Defendant next argues that his counsel, Mr. Mercado-Rivera, was hired after the expiration of some of the court’s deadlines, and that his previous attorney, Mr. Peñagarícano-Soler, had an agreement with Plaintiff to extend those deadlines. Defendant has provided no evidence of any agreement between Mr. Peñagarícano-Soler and Plaintiff to extend the deadline for producing Defendant’s expert reports , aside from defense counsel’s own assertions . Even assuming that such an agreement existed, Defendant was warned not once, but twice that the parties could not extend court-imposed deadlines on their own. Upon filing his Notice of Appearance as counsel for Defendant, it was Mr. Mercado-Rivera’s responsibility to ascertain whether his predecessor had failed to comply with any discovery deadlines and to bring them to the court’s attention as part of working toward a solution. At the status conference, Mr. Mercado-Rivera did not inform the court of the existence of any agreement between his predecessor and Plaintiff to extend the deadline for producing Defendant’s expert reports. In fact, Mr. Mercado-Rivera did not raise any aspect of the issue of the missing expert reports to the court.
Lastly, Defendant claims that the court extended the discovery deadline until November 30, 2017, and that he was under the impression that this extension applied to the production of expert reports. This argument begs credulity. The status conference minutes state that “the court granted [the parties’] request to extend the discovery deadline until November 30, 2017, in order to conclude the depositions.” ECF No. 38 (emphasis added). In the unlikely event that Defendant
was confused about the court’s directives, “at a minimum, ‘ it would have been prudent for [him] to inquire’ about the deadline.” Amoah v. McKinney , 875 F.3d 60, 63 (1st Cir. 2017).
Defendant turns to the First Circuit’s decision in Esposito v. Home Depot U.S.A., Inc., 590 F.3d 72 (1st Cir. 2009) to bolster his arguments against exclusion. There, the First Circuit held that the district court erroneously precluded the plaintiff’s expert witness after he failed to disclose his expert and instead filed a motion requesting that the court further extent the relevant deadlines. Id. at 73. The court finds Esposito to be distinguishable. The First Circuit stated that in concluding that the sanction was not justified, it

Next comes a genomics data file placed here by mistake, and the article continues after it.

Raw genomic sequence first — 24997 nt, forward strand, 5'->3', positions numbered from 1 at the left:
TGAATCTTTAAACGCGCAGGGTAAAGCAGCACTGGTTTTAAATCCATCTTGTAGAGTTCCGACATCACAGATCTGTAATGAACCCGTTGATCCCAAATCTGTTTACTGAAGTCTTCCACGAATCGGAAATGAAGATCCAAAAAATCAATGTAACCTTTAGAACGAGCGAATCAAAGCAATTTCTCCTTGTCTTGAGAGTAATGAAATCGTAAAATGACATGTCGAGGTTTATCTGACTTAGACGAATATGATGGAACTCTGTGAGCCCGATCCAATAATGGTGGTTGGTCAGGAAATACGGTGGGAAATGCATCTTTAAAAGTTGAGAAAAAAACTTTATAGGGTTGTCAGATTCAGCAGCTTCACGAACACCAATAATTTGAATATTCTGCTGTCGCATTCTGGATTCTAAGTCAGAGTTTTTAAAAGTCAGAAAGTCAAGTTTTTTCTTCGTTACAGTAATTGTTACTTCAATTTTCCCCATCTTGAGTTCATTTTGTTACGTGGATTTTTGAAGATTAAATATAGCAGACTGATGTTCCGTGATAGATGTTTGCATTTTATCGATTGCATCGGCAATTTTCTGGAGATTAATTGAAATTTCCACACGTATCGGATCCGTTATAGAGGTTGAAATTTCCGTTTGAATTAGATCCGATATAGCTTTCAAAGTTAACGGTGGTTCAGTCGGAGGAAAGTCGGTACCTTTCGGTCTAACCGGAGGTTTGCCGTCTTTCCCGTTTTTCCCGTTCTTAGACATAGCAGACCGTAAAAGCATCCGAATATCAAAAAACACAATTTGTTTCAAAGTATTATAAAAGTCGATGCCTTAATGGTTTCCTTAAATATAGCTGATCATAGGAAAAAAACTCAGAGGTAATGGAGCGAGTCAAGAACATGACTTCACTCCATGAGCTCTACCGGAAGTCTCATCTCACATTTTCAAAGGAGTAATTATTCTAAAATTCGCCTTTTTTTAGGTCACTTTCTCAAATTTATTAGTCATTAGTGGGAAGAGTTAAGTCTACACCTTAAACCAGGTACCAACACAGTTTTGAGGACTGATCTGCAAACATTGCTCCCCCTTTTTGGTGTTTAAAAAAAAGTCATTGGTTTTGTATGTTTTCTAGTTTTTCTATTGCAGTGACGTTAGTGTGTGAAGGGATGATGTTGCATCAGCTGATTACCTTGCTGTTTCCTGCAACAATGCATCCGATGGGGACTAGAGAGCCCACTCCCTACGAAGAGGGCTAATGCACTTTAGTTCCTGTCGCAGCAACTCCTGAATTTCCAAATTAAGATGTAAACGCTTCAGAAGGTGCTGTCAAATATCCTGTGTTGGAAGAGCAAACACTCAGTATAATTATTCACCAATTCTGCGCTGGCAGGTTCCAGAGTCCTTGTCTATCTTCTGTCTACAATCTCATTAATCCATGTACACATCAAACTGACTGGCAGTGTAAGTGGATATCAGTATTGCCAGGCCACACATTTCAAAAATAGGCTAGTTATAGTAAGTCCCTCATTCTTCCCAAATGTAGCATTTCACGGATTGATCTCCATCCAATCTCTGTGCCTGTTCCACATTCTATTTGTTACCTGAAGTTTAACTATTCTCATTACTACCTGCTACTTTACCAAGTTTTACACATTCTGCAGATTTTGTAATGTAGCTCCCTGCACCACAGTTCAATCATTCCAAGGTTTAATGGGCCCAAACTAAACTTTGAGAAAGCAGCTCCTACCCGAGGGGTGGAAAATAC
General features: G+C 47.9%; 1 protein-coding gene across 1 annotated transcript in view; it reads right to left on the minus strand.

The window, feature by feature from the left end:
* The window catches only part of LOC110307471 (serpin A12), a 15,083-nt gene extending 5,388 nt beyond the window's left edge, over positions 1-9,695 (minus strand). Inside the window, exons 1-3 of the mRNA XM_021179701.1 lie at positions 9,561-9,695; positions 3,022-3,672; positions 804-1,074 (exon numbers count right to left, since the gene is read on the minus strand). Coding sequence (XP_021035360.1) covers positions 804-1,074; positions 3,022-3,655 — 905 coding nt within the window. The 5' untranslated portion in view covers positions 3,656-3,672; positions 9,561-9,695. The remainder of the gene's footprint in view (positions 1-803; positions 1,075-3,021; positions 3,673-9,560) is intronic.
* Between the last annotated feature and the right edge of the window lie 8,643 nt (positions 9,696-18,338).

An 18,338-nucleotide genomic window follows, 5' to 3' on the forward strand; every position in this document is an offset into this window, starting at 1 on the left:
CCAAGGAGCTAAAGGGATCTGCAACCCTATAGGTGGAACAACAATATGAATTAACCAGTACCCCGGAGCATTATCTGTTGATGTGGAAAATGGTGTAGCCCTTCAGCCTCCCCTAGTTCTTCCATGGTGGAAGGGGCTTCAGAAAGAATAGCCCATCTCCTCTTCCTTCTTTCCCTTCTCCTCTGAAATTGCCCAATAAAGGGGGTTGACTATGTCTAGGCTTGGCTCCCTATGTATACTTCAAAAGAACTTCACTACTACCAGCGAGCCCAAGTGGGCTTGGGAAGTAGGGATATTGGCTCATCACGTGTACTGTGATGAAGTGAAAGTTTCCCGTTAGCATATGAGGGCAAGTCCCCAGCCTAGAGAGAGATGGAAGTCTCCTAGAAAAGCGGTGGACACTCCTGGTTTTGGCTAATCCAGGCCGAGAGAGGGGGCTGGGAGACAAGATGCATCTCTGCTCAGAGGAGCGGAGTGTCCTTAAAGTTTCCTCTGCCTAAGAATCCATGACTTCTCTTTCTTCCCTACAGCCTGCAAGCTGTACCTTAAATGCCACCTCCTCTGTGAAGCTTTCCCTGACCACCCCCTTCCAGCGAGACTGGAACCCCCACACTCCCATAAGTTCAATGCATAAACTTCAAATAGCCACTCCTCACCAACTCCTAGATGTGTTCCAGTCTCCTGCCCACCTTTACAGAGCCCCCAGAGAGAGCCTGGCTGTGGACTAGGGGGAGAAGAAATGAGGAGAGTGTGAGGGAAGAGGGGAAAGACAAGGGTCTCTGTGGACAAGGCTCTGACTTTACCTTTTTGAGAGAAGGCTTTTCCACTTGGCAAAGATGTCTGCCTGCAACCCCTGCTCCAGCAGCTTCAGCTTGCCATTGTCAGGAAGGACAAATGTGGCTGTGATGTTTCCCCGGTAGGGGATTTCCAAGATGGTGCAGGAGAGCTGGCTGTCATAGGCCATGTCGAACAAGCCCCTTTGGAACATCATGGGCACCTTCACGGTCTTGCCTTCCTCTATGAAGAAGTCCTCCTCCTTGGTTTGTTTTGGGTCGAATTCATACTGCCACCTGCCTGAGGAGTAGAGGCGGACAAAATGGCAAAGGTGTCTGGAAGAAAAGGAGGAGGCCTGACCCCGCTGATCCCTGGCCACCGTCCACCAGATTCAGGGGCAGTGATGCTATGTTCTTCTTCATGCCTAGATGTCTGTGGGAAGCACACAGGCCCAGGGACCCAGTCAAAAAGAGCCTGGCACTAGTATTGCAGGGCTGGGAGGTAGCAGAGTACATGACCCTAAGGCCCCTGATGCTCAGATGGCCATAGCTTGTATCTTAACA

view[ed] the history of the litigation as particularly enlightening. This [wa]s not a case of a party repeatedly balking at court-imposed deadlines. . . . Nor [wa]s this a case where the sanctioned party ignored pre-sanction warnings from the district court. Nor d[id] this case involve, from all appearances, an act of calculated gamesmanship on the part of the sanctioned party.” Id. at 79. See also Gagnon v. Teledyne Princeton, Inc., 437 F.3d 188, 198 (1st Cir. 2006) (“[D]ismissal for a minor act of negligence in the absence of prior warning or a showing of special prejudice would be too harsh, but . . . a ‘pattern of unexcused noncompliance’ or a ‘succession of violations’ would in itself justify dismissal.”) (quoting Robson v. Hallenbeck, 81 F.3d 1, 3-4 (1st Cir.1996) (citations omitted)). Unlike the plaintiff in Esposito, Defendant here has disregarded a series of court orders. The deadline for Defendant to produce expert reports was set to May 16, 2017. ECF No. 12. The court ordered Defendant to file a motion on or before May 5, 2017, specifically detailing which deadlines he requested to be extended and for how many days. ECF No. 15. Defendant’ s motion for extension of time to conduct discovery was denied without prejudice on May 2, 2017, and Defendant never complied with the court’ s directives. ECF No. 22. Defendant was given ample opportunity to request that the deadline for producing expert reports be extended; in fact, the court